NewsCovering Colorado


Election Watch: the Race for US Senate

Candidates make pitches to voters
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Posted at 6:48 PM, Oct 26, 2022

COLORADO SPRINGS, Colorado — One of the high-profile contests facing Colorado voters this cycle is the race for the US Senate. Incumbent Senator Michael Bennet, a Democrat, is seeking a third term in office.

He's facing Republican nominee Joe O'Dea, a political newcomer and business owner in the construction industry.

Three third-party candidates are also challenging Bennet: Unity Party Candidate T.J. Cole, Libertarian Candidate Brian Peotter, and Frank Atwood who is running as the Approval Voting Party candidate.

News 5 recently interviewed the two major party candidates, Bennet and O'Dea, to ask about issues facing families in Southern Colorado like inflation and energy costs. We met with Senator Bennet at a Democratic Party event in the Denver area, and with O'Dea at a rally with Republican volunteers in Pueblo.

Bennet said his priority if re-elected will be to make permanent the American Families Act that he co-sponsored with Ohio Senator Sherrod Brown. The legislation paid families $300 monthly child tax credit payments.

"We should've never let it lapse because families were getting on average $450 a month to pay for rent, to pay for food, to pay for school clothes," he said.

O'Dea believes federal spending is driving up inflation, and that a better energy policy is urgent to bring families relief.

"That's the key to putting a dagger into this inflation that we're all experiencing right now is we have to lower the price of diesel, it has to happen now," he said.

Bennet also believes a comprehensive energy bill is overdue and said the country will still use fossil fuels even as we transition to renewables.

"As we transition, because we have to do it, you see it, we're having the worst fires that we've had in the state's history, the Colorado River is half empty; and I think America on this issue can, it really is in a position to lead," Bennet said. "It's one of the things I'm most excited about."

O'Dea's priority if elected will be to address immigration. He pointed out the 15-year wait for citizenship that some of his employees who are in the US on work visas have endured.

“We need to secure that border and I think if you talk to (Minority Leader Rep. Kevin) McCarthy, he’ll tell you he would like to secure that border. I don’t care what he says, I’m going to go talk to him and say, this makes great sense," O'Dea said.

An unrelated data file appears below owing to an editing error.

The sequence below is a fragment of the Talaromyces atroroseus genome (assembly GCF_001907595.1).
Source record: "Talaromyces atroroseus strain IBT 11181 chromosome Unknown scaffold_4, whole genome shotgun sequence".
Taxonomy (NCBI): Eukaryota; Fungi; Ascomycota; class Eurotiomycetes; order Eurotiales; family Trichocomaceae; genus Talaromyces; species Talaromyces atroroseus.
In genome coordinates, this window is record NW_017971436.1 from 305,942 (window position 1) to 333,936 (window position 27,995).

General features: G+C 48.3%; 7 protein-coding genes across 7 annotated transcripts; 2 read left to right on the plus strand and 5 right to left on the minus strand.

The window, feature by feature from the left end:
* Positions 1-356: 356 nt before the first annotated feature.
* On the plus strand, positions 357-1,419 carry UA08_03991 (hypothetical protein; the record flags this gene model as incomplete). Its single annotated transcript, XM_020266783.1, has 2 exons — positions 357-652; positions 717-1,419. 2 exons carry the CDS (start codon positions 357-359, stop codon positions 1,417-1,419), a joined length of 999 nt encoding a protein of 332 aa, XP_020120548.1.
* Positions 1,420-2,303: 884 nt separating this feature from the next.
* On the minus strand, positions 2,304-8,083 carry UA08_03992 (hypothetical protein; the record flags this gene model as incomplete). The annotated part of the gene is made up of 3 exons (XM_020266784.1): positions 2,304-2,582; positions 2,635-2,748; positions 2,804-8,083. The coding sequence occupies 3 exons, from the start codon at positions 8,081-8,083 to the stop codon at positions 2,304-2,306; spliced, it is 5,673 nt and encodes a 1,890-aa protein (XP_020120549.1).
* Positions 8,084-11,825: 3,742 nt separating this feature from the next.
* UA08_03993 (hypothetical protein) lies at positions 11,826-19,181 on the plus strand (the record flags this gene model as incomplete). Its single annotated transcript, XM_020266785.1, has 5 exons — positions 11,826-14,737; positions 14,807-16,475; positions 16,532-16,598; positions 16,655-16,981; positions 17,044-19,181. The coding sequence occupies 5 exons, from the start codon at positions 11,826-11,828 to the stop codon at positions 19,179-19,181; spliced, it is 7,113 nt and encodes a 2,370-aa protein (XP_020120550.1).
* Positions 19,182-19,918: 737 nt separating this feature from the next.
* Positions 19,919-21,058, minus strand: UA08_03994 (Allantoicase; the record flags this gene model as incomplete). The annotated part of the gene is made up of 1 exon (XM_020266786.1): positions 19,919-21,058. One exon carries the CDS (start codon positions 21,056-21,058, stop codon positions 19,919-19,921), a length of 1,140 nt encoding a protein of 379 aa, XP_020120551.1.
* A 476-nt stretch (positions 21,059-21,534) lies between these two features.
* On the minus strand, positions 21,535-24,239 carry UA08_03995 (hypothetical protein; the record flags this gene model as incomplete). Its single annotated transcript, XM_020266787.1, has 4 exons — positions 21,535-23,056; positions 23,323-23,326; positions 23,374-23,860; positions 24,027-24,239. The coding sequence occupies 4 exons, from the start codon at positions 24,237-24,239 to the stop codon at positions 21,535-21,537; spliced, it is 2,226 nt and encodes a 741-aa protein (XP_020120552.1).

"Let's have a comprehensive bill that addresses the DACA kids, let's get their citizenship taken care of, and let's make sure that we also fix our immigration system."

Bennet wanted voters to know about some of his recent accomplishments in the Senate including the addition of $60 billion in federal support for rural broadband in the bipartisan infrastructure bill. He also helped secure $10 billion in funding from both the infrastructure bill and the Inflation Reduction Act for fire safety improvements in federal forests.

"Instead of just waiting for the fires and spending $50,000 an acre to try and fix it, we said we should do the work on the front end and I was able to convince Washington that we should be able to do that," Bennet said.

A win by O'Dea could tip the balance of power in Washington where Vice President Kamala Harris casts tie-breaking votes in the 50/50 Senate. O'Dea believes his more progressive stance on issues like abortion (he's pro-choice) and support for same-sex marriage will help his campaign.

"This (election) is a referendum on Joe Biden. I’ve got a huge tent I’ve put together and it includes a lot of Trump supporters. It includes some GOP, it includes a lot of unaffiliated voters, and I’ve got Democrats that have donated to my campaign because they’re ready for a change," he said.

Both candidates said voter turnout will be the key to their victory.

"I hope they know that when they've seen the chaos back in Washington DC, I haven't been part of that," Bennet said. "I hope that they realize that the legislation that I've written, I've written not in Washington but on kitchen tables here in Colorado."

"We're excited about the tent and the coalition that we've put together," O'Dea said. "That'll get us across the finish line, I'm comfortable, on November 8th."

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